Science and faith have stood opposed to each other for as long as anyone can remember. The two poles have recently been embodied in public debates between people like the late Christopher Hitchens and William Lane Craig. The battle is very much still alive and great thinkers both for and against religion continue to hold the public’s attention. But between these two poles we have discovered a third world – a world less polarized and less concerned with the absolutes of organized religion and science.

A fascinating evangelist of this intriguing border world is Grant Morrison, who argues that people are creating new gods – gods agreed as not real, but who act as idols and messiahs nonetheless. His book Supergods takes an interesting and comprehensive look at superheroes, and at the way they’ve shaped and been shaped by generations.

Manga Jesus (eden.co.uk)

We’ve recently come across the wonderful world of Manga Jesus – a faithful, but fantastical, comic book representation of the story of Jesus. Here, ancient scrolls and the modern high-quality printed text are presented in a way that has been traditionally reserved for geeky teens and eccentric collectors.

It all begs the question– is religion moving into a new space? A space of myth and story, where the battles with science matter less and faith is re-contextualised as heroic.

In haircare no one can hear you scream

13 Jun

L’Oreal’s new hair colour, Inoa, has taken an interesting stance on the science and technology often used to talk about beauty products. Their advert is reminiscent of sci-fi movie trailers – complete with glowing orbs, explosions, strobe lighting, threatening music and a naked woman curled in the foetal position as if she has been birthed from some otherworldly creature. It could almost be the trailer for Prometheus.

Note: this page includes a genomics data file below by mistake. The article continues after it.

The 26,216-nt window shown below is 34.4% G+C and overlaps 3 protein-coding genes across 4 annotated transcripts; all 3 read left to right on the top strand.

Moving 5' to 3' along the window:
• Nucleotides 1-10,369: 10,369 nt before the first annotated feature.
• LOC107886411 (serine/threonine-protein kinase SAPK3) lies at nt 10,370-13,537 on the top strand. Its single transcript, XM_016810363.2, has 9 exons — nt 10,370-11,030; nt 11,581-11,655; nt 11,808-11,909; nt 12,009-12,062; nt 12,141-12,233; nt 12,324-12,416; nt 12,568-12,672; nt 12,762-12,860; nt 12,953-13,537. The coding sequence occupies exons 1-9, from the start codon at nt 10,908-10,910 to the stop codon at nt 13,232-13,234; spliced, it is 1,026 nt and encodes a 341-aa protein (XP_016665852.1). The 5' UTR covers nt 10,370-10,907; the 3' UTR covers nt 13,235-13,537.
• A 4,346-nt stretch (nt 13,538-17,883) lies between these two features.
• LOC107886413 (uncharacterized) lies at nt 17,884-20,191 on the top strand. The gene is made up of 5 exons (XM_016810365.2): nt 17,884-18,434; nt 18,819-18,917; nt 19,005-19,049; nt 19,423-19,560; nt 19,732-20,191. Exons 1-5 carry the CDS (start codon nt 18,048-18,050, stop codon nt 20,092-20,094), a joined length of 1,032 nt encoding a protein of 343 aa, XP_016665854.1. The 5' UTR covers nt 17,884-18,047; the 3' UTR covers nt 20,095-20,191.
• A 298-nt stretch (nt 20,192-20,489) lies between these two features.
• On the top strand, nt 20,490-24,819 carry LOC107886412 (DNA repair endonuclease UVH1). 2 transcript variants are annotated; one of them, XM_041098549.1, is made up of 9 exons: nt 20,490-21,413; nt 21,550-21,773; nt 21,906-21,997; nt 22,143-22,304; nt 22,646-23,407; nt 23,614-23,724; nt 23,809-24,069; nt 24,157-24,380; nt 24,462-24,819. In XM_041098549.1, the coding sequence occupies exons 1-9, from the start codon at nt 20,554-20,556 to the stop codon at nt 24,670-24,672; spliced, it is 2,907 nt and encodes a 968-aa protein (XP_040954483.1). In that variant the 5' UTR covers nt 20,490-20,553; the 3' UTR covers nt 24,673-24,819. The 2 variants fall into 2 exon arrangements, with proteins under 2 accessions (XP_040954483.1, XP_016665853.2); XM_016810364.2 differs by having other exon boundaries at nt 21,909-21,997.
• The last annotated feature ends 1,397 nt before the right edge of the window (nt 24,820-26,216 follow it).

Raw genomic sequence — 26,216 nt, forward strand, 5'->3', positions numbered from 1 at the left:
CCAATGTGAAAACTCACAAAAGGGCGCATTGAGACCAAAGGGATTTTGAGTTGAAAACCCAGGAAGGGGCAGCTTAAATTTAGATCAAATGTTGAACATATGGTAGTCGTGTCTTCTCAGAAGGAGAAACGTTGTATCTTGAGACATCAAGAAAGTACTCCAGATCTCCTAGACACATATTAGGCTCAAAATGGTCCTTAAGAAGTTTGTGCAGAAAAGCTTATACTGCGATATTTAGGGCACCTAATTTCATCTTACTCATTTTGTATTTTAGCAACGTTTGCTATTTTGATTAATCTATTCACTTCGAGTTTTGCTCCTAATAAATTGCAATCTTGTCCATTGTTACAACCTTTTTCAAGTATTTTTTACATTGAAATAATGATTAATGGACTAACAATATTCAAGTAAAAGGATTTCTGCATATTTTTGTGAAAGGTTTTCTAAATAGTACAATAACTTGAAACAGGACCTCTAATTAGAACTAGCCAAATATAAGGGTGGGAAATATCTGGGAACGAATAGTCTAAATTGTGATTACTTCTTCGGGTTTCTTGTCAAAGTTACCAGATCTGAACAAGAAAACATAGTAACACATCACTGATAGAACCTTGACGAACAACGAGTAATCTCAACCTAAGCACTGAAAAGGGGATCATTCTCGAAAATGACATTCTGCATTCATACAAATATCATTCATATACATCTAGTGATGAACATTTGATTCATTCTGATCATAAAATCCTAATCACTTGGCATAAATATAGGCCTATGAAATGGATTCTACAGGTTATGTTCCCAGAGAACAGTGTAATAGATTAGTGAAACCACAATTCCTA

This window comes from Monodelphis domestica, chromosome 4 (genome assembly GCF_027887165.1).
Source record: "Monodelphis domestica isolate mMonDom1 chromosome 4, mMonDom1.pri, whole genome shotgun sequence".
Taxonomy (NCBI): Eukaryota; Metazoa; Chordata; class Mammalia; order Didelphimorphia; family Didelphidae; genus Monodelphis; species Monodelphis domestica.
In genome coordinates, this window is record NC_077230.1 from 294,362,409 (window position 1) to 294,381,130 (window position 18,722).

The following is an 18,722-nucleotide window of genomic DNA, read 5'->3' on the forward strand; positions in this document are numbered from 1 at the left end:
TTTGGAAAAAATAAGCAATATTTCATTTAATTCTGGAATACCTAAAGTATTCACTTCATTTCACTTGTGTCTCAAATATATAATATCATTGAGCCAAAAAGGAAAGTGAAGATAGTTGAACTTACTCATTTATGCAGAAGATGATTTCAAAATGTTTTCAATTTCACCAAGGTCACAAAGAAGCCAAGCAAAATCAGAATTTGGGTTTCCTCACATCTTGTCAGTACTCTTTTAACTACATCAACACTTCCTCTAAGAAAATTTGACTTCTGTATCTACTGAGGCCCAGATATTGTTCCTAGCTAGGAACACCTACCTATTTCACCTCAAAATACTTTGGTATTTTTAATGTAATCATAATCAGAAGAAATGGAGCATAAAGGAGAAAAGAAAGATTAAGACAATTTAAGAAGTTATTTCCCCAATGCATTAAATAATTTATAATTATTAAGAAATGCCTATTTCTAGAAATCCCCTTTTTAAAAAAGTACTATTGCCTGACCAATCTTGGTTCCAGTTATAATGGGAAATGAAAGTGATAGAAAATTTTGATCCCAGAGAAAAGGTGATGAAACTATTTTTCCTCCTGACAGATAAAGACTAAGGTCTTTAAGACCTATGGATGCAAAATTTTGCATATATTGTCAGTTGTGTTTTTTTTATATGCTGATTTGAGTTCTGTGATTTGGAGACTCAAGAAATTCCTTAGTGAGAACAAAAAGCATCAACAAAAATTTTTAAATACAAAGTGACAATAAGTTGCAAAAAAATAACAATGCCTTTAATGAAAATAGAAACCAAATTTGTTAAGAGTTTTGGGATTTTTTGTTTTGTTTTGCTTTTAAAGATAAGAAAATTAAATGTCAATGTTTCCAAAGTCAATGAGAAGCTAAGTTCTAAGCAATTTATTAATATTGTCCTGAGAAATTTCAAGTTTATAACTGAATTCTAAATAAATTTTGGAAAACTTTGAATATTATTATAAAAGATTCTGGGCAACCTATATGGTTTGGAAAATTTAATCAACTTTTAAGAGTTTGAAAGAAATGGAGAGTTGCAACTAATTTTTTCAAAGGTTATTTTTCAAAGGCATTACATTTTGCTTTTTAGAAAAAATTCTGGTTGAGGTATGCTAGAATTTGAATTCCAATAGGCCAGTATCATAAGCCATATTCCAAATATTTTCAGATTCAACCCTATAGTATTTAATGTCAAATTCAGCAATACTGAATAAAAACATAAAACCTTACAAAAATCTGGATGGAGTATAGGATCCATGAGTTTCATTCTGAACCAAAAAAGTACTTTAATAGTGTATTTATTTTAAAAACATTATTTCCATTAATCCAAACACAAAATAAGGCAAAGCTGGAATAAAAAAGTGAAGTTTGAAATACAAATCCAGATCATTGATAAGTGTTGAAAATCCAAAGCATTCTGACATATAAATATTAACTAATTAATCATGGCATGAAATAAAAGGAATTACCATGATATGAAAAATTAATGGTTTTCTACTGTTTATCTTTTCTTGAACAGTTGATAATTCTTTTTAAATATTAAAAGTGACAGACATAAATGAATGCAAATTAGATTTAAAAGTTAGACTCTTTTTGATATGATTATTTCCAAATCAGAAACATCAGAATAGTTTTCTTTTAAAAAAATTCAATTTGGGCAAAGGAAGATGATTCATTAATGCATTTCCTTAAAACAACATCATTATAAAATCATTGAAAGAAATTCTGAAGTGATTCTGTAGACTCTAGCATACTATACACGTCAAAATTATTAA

Inoa describes itself as “the hair colour of the future” and sells the fact that it is ammonia-free and odourless – this sci-fi aesthetic seems to us a pretty unconventional way to talk about a product being more natural, and it makes us cautious about putting it on our skin. We might go and see the movie though…

 

The Wonder of Brains

6 Jun

One look at the brain and it’s got to make you wonder. It’s nothing short of mind-boggling that from the ridged undulating pink walnut-shaped mass emerges the taste of a madeleine, the pain of a paper cut, or the happiness at the first day of spring. All from something that looks disturbingly like Krang from the Teenage Mutant Ninja Turtles. Thankfully, it’s not everyday that we get a peek.

Neuro drinks (drinkneuro.com)

It’s no surprise that neuro is the buzzword of the moment. Neuromarketing. Neuroarchitecture. Neuroesthetics. Neurolinguistics. Neuroscience and the military is a whole battlefield in and of itself. There’s Neuromanagement and even a drink called Neuro.  It is easy to be swept away by the promise of an answer to the questions that have plagued philosophers and scientists for centuries. There is  magic in solving the mysteries and in the physiological complexity that underpins the everyday experiences.